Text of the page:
Teckel and Dackel and Dachshund, Oh My

Teckel and Dackel are words that refer to the Dachshund, but are there nuanced differences between any of them? Let’s try to sort it out:

In Germany, all Dachshunds are called “Dackels,” but among among hunters, they’re called “Teckels” (and make no mistake about it, Dachshunds are superb sporting dogs).

To complicate matters, we’ve also read that in the northern tip of Germany, “Teckel” is more commonly used, while in the southern end, Dachshund and Teckel were combined to come up with “Dackel.”  We came across a conversation in a breed forum in which someone wrote:  “Dackel is just a short form of Dachshund. The -el is very common in German. Gretta vs Gretel etc. And Teckel is just a regional difference.”

Perhaps a German born Dachshund-owner can clear this up for us?

In Britain, meanwhile, a Teckel typically refers to a working type of Dachshund, and more specifically, a wire haired variety, at that.

As we understand it, Germans make no distinctions between “show” Dachshunds and “working” Dachshunds. A Dachshund is a Dachshund is a Dachshund. Such a distinction, however, is made in Great Britain.

Merriam-Webster says that the word, “Dachshund” entered the English language around 1882. but the first verifiable reference to “Dachshund,” originally named the “Tachs Kriecher” (badger crawler) or “Tachs Krieger” (badger catcher), was made in books written much earlier in the early 1700s.

Dachshund Puppy by Christy Freeman is available for purchase here.


16 thoughts on “Teckel and Dackel and Dachshund, Oh My”

    • Gosh, thank you! We always appreciate hearing from readers, especially when it’s a positive comment. Thanks for making our day!!

  1. Having lived in Gemany for many years and being “Herrchen” to a long haired Dachshund the term Teckel means a cross between a Dachshund and a Terrier hence Teckel as the Germans call a Dachshund a Dackel.

    • Here’s a thought……the wire haired variety was born of crossing the standard smooth with the Dandi Didmott, that woul;d account for the term being used to discribe a dachshund x terrier. Any idea when the term was first used? Maybe it was when this x was first introduced???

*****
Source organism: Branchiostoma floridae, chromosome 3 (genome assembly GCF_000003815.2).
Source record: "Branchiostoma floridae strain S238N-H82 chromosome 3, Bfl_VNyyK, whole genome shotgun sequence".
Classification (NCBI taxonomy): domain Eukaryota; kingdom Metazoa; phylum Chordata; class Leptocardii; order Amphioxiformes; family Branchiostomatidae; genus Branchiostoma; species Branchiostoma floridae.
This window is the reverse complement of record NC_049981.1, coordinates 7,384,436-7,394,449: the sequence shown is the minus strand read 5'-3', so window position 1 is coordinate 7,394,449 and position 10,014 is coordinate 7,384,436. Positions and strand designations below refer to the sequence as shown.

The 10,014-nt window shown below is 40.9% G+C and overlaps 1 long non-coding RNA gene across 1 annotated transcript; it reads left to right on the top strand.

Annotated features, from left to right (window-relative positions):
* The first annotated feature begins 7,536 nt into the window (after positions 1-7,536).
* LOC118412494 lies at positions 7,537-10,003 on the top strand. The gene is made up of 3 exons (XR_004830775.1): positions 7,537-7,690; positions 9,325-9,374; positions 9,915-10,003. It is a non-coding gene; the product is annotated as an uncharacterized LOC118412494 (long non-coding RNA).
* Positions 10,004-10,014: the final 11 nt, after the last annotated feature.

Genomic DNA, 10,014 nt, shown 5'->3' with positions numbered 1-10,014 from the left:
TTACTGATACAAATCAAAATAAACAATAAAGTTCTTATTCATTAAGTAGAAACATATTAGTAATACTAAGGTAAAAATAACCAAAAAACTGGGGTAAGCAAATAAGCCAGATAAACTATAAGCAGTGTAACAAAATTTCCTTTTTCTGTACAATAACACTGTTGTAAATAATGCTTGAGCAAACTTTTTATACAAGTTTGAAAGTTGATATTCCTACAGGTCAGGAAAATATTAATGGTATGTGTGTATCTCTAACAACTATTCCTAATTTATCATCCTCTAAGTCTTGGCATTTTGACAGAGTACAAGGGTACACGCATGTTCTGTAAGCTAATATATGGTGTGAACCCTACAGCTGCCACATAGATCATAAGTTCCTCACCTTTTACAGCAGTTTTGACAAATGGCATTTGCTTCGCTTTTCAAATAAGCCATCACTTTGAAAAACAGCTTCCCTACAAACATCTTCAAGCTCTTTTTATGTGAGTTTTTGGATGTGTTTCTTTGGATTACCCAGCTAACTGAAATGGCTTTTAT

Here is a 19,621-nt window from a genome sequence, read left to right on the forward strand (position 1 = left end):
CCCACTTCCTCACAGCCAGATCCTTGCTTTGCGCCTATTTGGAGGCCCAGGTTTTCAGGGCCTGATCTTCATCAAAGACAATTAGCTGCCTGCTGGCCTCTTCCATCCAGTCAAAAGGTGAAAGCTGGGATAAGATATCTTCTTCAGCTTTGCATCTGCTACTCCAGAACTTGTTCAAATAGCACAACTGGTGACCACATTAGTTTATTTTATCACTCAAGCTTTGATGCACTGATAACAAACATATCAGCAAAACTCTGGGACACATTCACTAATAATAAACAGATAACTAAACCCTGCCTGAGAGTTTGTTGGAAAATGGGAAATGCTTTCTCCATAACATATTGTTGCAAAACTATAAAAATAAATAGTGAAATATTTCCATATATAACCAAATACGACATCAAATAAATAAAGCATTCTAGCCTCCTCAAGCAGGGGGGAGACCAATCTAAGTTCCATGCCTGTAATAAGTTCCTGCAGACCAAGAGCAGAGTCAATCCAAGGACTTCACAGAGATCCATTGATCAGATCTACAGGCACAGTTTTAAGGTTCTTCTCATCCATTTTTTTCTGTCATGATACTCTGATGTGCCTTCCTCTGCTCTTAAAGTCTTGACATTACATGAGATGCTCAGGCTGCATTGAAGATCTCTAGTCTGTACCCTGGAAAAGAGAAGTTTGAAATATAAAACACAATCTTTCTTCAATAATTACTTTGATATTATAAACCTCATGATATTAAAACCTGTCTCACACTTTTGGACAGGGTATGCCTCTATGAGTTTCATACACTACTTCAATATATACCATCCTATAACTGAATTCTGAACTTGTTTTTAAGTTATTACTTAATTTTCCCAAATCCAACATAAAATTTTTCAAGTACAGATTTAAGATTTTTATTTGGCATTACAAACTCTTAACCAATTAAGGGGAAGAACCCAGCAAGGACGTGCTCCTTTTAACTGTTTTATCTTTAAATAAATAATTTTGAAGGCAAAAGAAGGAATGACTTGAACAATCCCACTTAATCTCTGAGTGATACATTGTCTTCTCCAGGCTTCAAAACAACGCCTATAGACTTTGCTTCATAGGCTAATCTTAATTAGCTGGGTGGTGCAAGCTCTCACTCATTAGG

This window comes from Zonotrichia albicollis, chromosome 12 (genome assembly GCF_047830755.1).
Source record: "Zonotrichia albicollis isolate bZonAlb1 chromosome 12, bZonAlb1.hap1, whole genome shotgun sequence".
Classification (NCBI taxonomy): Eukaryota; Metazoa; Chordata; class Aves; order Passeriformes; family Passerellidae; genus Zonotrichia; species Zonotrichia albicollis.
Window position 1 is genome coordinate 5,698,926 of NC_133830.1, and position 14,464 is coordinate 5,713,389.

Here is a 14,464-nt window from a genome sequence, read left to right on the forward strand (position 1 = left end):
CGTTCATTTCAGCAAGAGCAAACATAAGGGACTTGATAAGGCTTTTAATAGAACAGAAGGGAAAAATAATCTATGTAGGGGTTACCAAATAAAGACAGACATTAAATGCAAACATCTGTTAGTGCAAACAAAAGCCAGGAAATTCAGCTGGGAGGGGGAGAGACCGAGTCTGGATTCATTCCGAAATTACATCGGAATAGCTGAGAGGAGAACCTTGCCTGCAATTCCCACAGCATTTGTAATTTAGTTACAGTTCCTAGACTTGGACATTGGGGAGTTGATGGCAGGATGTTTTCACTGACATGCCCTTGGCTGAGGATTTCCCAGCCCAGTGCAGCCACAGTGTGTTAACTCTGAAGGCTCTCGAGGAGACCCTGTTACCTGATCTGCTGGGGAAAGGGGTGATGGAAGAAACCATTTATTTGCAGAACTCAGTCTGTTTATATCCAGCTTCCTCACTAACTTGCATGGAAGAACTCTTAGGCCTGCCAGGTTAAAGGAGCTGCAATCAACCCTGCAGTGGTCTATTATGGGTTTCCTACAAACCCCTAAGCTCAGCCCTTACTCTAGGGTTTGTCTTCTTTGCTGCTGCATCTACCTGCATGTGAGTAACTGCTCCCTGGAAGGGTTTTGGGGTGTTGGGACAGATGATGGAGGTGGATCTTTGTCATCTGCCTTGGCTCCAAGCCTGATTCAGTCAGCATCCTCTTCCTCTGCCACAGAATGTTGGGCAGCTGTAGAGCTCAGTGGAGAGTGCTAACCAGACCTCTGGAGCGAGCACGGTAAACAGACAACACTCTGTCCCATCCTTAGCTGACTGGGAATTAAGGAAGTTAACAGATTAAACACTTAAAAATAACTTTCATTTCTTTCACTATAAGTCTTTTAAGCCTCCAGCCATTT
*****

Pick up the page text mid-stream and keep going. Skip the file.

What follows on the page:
• „Dachshund“ is the original form since 18th century. „Teckel“ is a minimization in Northern Germany (Niederdeutsch) , „Dackel“ a minimization in Southern Germany (Oberdeutsch). Nowadays most Germans say „Dackel“, German hunters prefer „Teckel“.

    • That is not correct. In the north of Germany they call the pure breed of Dachshunds “Teckels”. It is a regional difference in Germany.

  2. I searched the country for a smooth red daschund. A man told me he had a litter on the way. Well his 1 boy that was born was cream despite the colors of his parents. The man also told me he was smooth but as he gets bigger his hair is getting longer. He’s cute but doesn’t look anything like the daschund I have seen. Can you tell if he is in fact a daschund?

    • Not a Dachshund. Run as far away as you can from this man. Contact the breed club in your area/country to find reputable Dachshund breeders – and if you need help, let us know where you live.

    • Defintely not a dachshund, to me it looks like it may be a Cockerpoo. Did you see the parents with the puppy?

    • We adopted a dog from the shelter. Did the DNA and it came back as shitzu and long haired dachshund. She had a sister that looks just like the pic of yours! Ive attached a pic of ours. We have her groomed.

    • Your puppy is beautiful Amanda and I’m sure you love him just the same. I have two long haired mini dachshunds. My daughter has one. A great friend of mine is a reputable breeder. If you ever want one I’ll be happy to connect you with her.

    • Aamda,

      You should know by now!
      But sorry it is not a Teckel, a Dackel or a Dachshund. The nose is not long enough… but he is very cute!
      Let us know.

  3. A friend of my mother’s lived in the Netherlands for over a decade and she told use that they use teckel as well.

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